Inconsistency in Historiography

Does the NT get treated differently than other works? Let’s talk about it on Deeper Waters.

Ancient history can be difficult. For that matter, so can modern history. We can have a hard time piecing together events that happened yesterday if we try to remember them. For ancient history, there are definitely no memory accounts today that are oral. Instead, we rely largely on archaeology and written documents.

Yet when it comes to Jesus, we find that while these methods generally serve us well, the rules change when He shows up.

We are often told about how important it is to have eyewitness testimony. Now by and large, that’s always great, but what about someone like Alexander the Great? What about someone like Hannibal? We do not have contemporary accounts of the existence of these people, and these people both did remarkable things. Alexander conquered the world around the age of 30! Isn’t that something worth mentioning? Hannibal was a general that nearly conquered the Roman Empire. Isn’t that something worth mentioning?

And yet, contemporaries are silent.

Now someone could say that we have archaeological evidence such as coins of Alexander the Great. Wonderful. We also have coins of Zeus. Now I’m not saying the coins of Alex are useless. I do affirm he existed and did indeed conquer the world. I’m just pointing out the differences in methodology.

But now what we will be told is “Yeah, but none of these others are claimed to have risen from the dead and have a religion based on them. For that kind of claim, we need to have some sort of extraordinary evidence!”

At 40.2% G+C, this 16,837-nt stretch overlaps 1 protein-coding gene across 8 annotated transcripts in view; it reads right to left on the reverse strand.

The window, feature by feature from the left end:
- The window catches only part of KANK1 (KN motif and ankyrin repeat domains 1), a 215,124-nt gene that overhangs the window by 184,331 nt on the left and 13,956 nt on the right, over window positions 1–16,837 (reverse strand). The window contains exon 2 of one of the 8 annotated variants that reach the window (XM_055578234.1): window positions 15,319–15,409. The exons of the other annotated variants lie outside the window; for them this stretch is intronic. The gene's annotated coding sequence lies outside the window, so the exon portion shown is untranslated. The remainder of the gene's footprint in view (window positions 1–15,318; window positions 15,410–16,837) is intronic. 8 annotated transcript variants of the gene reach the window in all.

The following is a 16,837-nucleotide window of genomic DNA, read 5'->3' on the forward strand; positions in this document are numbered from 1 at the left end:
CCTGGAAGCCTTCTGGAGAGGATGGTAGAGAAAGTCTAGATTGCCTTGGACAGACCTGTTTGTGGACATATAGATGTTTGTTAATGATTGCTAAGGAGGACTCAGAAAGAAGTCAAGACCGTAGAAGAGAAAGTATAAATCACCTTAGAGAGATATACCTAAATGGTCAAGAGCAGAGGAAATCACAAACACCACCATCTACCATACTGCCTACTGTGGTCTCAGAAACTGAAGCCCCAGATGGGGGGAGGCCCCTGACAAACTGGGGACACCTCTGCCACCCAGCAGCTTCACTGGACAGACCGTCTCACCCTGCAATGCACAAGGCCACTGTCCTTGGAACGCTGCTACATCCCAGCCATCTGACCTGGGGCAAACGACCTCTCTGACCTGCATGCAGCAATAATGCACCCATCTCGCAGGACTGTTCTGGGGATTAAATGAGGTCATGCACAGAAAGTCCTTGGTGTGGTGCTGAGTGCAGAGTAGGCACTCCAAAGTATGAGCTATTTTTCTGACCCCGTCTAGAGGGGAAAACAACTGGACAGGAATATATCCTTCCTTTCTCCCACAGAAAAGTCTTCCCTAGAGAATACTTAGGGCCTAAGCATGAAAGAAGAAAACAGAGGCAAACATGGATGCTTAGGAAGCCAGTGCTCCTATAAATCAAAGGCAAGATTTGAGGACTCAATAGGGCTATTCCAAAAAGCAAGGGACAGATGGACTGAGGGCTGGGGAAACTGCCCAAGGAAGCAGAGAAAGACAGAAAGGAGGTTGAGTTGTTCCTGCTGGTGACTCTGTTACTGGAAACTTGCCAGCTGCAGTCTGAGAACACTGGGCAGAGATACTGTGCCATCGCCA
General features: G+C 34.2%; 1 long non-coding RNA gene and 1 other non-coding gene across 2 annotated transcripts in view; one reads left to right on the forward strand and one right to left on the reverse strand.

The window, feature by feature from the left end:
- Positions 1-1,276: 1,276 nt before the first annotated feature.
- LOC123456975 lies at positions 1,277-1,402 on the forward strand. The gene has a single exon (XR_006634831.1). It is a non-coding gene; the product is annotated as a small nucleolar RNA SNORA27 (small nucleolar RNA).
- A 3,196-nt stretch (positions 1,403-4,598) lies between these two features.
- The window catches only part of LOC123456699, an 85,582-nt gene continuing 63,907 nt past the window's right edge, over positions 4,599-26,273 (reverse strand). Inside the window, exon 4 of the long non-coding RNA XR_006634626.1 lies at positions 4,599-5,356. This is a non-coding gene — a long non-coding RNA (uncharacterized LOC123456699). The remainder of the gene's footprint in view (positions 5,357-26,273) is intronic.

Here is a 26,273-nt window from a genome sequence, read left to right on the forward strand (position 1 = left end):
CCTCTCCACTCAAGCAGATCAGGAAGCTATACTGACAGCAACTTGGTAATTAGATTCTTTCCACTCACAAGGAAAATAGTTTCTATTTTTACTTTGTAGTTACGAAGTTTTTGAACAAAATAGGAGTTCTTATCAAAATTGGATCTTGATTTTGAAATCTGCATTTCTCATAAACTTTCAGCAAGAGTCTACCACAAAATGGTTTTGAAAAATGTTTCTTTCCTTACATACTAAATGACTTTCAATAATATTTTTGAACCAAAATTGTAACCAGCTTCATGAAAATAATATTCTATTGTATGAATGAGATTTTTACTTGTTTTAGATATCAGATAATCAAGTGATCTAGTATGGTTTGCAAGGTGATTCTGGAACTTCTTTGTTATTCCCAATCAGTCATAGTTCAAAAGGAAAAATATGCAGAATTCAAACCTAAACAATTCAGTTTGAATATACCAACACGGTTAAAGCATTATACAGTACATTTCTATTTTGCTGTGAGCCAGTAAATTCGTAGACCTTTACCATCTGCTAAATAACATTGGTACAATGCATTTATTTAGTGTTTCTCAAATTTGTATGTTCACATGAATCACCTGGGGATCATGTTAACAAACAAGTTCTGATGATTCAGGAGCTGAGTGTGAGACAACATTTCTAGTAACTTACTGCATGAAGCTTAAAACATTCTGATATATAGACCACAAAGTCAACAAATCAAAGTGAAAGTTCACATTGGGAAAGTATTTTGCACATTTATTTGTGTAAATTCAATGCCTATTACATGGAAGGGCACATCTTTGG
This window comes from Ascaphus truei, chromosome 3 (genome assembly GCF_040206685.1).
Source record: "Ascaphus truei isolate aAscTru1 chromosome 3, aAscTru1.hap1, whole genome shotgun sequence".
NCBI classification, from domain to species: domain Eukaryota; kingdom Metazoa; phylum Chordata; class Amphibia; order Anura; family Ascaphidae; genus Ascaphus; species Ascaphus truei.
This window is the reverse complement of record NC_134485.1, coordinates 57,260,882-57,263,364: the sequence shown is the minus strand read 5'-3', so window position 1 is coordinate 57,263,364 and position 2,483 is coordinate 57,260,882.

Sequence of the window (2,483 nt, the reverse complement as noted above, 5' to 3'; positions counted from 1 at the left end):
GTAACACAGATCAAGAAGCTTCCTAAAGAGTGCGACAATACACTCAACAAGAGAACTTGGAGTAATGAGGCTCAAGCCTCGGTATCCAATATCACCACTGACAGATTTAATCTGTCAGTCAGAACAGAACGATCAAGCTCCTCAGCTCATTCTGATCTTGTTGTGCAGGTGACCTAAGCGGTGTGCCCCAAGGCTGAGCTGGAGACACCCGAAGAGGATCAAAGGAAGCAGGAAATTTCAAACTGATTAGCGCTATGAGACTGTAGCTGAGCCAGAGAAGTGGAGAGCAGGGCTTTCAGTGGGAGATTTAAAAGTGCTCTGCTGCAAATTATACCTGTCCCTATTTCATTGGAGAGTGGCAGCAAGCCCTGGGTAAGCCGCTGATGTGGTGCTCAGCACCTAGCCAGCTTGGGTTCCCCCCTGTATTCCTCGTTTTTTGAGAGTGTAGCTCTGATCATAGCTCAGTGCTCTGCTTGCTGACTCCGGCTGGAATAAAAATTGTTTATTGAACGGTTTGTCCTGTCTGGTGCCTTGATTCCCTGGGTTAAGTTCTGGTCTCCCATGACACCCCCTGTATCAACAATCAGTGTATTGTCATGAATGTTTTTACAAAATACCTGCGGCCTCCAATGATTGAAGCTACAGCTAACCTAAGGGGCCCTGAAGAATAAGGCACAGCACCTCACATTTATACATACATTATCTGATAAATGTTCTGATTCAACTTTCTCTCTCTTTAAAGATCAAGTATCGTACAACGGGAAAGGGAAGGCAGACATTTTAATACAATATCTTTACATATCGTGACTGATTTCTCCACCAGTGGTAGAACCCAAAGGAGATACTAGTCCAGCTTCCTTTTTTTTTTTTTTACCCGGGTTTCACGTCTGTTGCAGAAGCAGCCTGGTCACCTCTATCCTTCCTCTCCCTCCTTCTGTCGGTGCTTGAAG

Because we all know conquering the world and nearly conquering the Roman Empire are not extraordinary claims to make about someone in the ancient world at all.

The more important point to realize is that the standards have indeed changed. Yet if we are to have a consistent methodology, how can it be that we have one if we change the standards based on the kind of claim that we see? Why not use the same standards? If you don’t have to have eyewitness testimony for Alexander and Hannibal, why is it a necessity for Jesus? (To which we do have eyewitness testimony. I don’t encounter people with a refutation of Jesus and the Eyewitnesses by Bauckham.)

Now I’m not saying don’t be skeptical. Skepticism is fine. In fact, I’d say every apologist in the world can understand someone being skeptical of the claim. What I have a problem with is unreasonable skepticism, the kind that says that I will only believe in the resurrection if God Himself appeared to me. (To which, I think most of these people would still disbelieve even then and chalk it up to a hallucination.)

The only statement I wish to make here is let’s simply be consistent. If we are not, then the skeptic is proving the Christian right in that the Bible is treated by a different standard than every other work out there in ancient history. Could it be the skeptic might be frightened what he will come across if he uses the same standard?

In Christ,
Nick Peters

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